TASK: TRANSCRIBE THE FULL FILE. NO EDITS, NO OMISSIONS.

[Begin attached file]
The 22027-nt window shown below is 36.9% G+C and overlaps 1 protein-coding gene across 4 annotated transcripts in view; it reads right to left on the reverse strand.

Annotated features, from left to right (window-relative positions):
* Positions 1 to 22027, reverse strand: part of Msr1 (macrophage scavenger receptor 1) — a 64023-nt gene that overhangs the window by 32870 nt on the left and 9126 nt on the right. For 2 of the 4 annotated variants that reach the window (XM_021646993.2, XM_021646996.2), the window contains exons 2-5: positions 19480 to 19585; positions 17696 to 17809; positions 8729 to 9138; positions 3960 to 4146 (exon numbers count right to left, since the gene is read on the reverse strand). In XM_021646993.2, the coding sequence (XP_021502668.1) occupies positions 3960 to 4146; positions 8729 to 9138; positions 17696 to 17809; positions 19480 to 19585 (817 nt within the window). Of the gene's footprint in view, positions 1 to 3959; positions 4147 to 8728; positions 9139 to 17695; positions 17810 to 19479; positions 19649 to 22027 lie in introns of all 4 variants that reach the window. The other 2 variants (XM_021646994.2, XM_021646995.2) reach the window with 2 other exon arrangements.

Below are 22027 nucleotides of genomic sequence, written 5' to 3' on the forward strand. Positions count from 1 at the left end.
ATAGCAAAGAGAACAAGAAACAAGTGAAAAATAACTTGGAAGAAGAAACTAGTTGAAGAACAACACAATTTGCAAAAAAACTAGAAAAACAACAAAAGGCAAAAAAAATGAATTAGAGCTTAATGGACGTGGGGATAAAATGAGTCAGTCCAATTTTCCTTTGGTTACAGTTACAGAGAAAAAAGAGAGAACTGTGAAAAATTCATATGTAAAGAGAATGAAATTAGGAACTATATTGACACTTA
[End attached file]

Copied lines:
The 22027-nt window shown below is 36.9% G+C and overlaps 1 protein-coding gene across 4 annotated transcripts in view; it reads right to left on the reverse strand.

Annotated features, from left to right (window-relative positions):
* Positions 1 to 22027, reverse strand: part of Msr1 (macrophage scavenger receptor 1) — a 64023-nt gene that overhangs the window by 32870 nt on the left and 9126 nt on the right. For 2 of the 4 annotated variants that reach the window (XM_021646993.2, XM_021646996.2), the window contains exons 2-5: positions 19480 to 19585; positions 17696 to 17809; positions 8729 to 9138; positions 3960 to 4146 (exon numbers count right to left, since the gene is read on the reverse strand). In XM_021646993.2, the coding sequence (XP_021502668.1) occupies positions 3960 to 4146; positions 8729 to 9138; positions 17696 to 17809; positions 19480 to 19585 (817 nt within the window). Of the gene's footprint in view, positions 1 to 3959; positions 4147 to 8728; positions 9139 to 17695; positions 17810 to 19479; positions 19649 to 22027 lie in introns of all 4 variants that reach the window. The other 2 variants (XM_021646994.2, XM_021646995.2) reach the window with 2 other exon arrangements.

Below are 22027 nucleotides of genomic sequence, written 5' to 3' on the forward strand. Positions count from 1 at the left end.
ATAGCAAAGAGAACAAGAAACAAGTGAAAAATAACTTGGAAGAAGAAACTAGTTGAAGAACAACACAATTTGCAAAAAAACTAGAAAAACAACAAAAGGCAAAAAAAATGAATTAGAGCTTAATGGACGTGGGGATAAAATGAGTCAGTCCAATTTTCCTTTGGTTACAGTTACAGAGAAAAAAGAGAGAACTGTGAAAAATTCATATGTAAAGAGAATGAAATTAGGAACTATATTGACACTTA